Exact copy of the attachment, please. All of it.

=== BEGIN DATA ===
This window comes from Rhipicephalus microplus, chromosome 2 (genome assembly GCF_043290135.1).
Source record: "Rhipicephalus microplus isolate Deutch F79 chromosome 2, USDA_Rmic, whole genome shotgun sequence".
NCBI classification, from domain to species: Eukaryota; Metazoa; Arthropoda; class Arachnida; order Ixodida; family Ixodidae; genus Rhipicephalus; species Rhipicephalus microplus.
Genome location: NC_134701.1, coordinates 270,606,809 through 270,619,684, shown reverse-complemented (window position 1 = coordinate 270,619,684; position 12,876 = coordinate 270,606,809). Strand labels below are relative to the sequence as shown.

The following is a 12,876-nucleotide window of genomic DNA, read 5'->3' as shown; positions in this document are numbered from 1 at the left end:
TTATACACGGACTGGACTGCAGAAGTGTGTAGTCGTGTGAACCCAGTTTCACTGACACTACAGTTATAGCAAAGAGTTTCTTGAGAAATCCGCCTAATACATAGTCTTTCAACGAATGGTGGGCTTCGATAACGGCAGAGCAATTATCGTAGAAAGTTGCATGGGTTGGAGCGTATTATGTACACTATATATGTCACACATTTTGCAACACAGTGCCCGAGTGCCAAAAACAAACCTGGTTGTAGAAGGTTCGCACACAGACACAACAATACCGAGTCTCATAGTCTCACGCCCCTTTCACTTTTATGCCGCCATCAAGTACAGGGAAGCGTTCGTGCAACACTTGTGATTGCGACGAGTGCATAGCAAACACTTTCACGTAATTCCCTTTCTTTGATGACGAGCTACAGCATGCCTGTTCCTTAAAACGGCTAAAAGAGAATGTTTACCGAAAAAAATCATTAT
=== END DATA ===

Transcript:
This window comes from Rhipicephalus microplus, chromosome 2 (genome assembly GCF_043290135.1).
Source record: "Rhipicephalus microplus isolate Deutch F79 chromosome 2, USDA_Rmic, whole genome shotgun sequence".
NCBI classification, from domain to species: Eukaryota; Metazoa; Arthropoda; class Arachnida; order Ixodida; family Ixodidae; genus Rhipicephalus; species Rhipicephalus microplus.
Genome location: NC_134701.1, coordinates 270,606,809 through 270,619,684, shown reverse-complemented (window position 1 = coordinate 270,619,684; position 12,876 = coordinate 270,606,809). Strand labels below are relative to the sequence as shown.

The following is a 12,876-nucleotide window of genomic DNA, read 5'->3' as shown; positions in this document are numbered from 1 at the left end:
TTATACACGGACTGGACTGCAGAAGTGTGTAGTCGTGTGAACCCAGTTTCACTGACACTACAGTTATAGCAAAGAGTTTCTTGAGAAATCCGCCTAATACATAGTCTTTCAACGAATGGTGGGCTTCGATAACGGCAGAGCAATTATCGTAGAAAGTTGCATGGGTTGGAGCGTATTATGTACACTATATATGTCACACATTTTGCAACACAGTGCCCGAGTGCCAAAAACAAACCTGGTTGTAGAAGGTTCGCACACAGACACAACAATACCGAGTCTCATAGTCTCACGCCCCTTTCACTTTTATGCCGCCATCAAGTACAGGGAAGCGTTCGTGCAACACTTGTGATTGCGACGAGTGCATAGCAAACACTTTCACGTAATTCCCTTTCTTTGATGACGAGCTACAGCATGCCTGTTCCTTAAAACGGCTAAAAGAGAATGTTTACCGAAAAAAATCATTAT